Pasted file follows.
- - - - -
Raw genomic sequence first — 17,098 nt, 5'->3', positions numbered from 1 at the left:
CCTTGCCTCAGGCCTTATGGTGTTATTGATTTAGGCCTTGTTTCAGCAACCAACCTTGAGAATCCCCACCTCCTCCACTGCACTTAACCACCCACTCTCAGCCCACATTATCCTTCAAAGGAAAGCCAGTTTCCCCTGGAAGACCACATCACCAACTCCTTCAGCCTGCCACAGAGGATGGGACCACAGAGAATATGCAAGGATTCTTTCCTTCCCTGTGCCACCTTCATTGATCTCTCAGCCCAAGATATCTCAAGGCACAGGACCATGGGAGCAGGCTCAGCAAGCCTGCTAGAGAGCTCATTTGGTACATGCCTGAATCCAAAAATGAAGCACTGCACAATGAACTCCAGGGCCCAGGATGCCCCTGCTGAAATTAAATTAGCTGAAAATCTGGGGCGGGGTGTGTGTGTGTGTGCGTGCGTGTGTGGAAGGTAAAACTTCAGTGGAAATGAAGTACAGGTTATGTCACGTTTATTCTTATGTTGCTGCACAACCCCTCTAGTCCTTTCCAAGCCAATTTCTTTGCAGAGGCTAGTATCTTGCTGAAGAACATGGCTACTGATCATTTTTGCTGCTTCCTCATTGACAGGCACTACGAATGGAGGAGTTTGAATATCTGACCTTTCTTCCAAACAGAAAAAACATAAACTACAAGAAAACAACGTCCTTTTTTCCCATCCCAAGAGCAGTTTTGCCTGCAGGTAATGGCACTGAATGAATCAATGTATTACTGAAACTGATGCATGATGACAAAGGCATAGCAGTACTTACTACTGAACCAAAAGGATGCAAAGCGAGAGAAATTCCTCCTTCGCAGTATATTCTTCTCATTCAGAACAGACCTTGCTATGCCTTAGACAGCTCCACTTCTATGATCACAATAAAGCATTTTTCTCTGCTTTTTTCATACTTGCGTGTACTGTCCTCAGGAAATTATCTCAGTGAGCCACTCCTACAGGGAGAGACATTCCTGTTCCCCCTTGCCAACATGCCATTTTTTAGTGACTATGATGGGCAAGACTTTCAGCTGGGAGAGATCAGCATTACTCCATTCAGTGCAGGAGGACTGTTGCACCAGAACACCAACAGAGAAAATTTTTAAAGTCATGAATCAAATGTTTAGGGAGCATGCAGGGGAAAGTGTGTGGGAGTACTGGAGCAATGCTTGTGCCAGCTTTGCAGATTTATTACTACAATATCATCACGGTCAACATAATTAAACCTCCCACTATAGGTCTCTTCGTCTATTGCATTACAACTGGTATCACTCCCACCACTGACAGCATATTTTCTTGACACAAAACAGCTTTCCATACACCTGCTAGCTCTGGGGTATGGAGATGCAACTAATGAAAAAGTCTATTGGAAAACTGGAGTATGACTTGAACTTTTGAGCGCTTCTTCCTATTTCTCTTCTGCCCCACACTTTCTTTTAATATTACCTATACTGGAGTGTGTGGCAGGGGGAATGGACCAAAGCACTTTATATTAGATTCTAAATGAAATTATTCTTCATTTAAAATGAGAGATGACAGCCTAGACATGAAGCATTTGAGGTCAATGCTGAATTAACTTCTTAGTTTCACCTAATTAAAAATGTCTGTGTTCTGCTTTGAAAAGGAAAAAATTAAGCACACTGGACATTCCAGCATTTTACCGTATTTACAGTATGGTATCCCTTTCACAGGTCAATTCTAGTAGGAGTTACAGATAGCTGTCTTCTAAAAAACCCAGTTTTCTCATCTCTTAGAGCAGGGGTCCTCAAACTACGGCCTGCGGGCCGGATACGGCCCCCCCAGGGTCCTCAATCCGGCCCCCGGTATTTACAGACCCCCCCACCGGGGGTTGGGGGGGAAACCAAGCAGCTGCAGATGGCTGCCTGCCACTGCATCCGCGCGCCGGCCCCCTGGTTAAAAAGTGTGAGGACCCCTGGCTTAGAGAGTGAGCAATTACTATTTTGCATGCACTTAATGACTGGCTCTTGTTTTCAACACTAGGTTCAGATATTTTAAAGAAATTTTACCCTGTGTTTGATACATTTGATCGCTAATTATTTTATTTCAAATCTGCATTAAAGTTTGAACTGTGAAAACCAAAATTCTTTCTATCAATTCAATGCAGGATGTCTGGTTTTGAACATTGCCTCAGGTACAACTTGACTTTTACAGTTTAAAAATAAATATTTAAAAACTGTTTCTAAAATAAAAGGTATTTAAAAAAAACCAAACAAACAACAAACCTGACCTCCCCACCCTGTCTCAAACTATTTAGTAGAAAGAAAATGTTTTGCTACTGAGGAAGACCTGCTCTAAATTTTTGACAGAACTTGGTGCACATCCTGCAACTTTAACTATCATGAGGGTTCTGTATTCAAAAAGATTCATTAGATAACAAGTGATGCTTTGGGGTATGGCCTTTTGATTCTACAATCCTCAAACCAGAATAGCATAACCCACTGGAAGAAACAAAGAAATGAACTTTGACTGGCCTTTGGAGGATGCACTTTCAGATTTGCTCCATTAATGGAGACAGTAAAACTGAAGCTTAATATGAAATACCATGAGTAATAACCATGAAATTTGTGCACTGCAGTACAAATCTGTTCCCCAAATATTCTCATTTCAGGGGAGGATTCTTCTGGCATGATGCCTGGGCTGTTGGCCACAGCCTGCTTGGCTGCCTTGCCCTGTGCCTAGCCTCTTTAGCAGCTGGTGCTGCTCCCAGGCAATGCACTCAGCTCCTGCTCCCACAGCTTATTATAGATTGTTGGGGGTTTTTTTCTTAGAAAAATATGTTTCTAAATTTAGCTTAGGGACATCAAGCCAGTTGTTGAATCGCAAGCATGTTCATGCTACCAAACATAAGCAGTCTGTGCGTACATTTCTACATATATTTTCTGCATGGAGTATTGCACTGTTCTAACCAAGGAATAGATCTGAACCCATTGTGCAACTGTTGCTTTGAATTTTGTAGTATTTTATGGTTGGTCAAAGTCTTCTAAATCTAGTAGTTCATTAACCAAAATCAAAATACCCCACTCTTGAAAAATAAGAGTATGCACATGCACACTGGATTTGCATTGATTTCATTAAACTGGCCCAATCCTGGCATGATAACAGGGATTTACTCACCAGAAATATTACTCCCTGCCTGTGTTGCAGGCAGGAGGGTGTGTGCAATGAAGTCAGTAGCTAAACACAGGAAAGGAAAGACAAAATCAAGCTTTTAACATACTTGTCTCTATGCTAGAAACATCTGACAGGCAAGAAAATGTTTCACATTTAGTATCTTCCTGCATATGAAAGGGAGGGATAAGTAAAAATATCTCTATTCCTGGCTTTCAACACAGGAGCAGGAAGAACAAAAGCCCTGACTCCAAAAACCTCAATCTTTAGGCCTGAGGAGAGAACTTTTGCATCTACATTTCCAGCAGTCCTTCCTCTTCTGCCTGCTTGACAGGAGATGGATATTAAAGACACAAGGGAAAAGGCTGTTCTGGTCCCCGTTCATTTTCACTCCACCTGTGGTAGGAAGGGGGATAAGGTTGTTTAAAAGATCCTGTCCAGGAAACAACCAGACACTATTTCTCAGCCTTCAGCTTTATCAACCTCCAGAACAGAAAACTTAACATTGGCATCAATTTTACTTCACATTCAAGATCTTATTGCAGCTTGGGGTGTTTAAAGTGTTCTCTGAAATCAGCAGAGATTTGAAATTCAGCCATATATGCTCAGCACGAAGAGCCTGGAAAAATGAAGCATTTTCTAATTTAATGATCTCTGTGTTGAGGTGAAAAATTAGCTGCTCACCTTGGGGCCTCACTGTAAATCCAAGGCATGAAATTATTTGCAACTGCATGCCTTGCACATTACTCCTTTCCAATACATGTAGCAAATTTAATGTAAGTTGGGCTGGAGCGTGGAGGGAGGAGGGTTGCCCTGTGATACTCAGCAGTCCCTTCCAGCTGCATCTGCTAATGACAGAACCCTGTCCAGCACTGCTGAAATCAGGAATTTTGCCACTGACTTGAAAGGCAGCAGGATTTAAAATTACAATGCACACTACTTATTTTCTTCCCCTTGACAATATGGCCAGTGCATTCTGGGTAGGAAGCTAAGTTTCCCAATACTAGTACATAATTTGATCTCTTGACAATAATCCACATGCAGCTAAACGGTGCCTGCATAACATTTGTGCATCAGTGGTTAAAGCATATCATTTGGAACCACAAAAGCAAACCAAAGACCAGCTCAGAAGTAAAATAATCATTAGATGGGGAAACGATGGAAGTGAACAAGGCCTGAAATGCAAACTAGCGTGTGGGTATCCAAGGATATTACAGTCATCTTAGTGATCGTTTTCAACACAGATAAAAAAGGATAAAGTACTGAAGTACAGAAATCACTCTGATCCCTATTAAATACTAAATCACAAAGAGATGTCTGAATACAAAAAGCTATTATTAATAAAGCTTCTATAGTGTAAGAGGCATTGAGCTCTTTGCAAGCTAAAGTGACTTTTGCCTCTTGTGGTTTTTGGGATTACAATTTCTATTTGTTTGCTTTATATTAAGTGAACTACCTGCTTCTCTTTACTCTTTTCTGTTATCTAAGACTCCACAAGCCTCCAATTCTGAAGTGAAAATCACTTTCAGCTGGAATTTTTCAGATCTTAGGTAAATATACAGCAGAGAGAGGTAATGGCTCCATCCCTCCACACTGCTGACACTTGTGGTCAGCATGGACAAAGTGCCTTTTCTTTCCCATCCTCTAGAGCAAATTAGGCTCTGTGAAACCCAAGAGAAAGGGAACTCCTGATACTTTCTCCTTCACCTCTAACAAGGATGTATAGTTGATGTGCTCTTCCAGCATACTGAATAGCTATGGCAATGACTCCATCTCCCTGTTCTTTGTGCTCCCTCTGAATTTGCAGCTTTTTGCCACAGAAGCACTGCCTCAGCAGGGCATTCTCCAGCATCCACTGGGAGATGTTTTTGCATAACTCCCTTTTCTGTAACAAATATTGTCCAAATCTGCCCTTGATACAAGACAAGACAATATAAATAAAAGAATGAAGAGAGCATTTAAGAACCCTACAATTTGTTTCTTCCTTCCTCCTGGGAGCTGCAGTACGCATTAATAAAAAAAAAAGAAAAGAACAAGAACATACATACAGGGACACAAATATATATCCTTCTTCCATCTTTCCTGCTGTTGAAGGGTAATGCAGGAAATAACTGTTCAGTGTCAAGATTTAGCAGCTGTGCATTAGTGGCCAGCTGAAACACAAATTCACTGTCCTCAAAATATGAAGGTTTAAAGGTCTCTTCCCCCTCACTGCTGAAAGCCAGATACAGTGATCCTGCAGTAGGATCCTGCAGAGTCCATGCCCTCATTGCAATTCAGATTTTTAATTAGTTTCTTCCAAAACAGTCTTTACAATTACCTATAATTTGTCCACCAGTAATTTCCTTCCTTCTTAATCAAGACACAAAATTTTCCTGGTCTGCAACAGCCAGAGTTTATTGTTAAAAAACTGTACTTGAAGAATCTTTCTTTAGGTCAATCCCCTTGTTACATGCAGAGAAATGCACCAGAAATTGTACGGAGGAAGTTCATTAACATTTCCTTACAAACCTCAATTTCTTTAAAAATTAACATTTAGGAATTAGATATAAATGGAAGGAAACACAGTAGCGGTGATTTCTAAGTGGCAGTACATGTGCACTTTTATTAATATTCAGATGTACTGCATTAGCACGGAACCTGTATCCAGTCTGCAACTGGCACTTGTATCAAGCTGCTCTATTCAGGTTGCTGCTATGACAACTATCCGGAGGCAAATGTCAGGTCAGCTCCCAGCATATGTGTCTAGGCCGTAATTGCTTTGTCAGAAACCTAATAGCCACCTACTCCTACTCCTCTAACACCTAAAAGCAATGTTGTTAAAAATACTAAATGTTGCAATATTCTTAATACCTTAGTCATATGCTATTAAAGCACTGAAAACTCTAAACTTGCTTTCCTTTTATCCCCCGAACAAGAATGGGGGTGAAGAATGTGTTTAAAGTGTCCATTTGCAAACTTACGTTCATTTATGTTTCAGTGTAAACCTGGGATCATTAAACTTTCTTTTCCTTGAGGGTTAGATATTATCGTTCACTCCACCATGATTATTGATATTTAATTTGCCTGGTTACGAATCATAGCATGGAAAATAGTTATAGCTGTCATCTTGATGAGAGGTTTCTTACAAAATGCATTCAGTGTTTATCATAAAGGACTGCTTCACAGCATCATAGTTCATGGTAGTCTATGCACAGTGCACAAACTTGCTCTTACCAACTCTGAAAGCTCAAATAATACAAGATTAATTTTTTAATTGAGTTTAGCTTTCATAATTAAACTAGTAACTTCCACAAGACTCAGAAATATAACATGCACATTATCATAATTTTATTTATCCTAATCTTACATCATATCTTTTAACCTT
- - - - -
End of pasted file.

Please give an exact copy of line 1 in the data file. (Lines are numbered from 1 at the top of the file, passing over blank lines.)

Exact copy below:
Raw genomic sequence first — 17,098 nt, 5'->3', positions numbered from 1 at the left: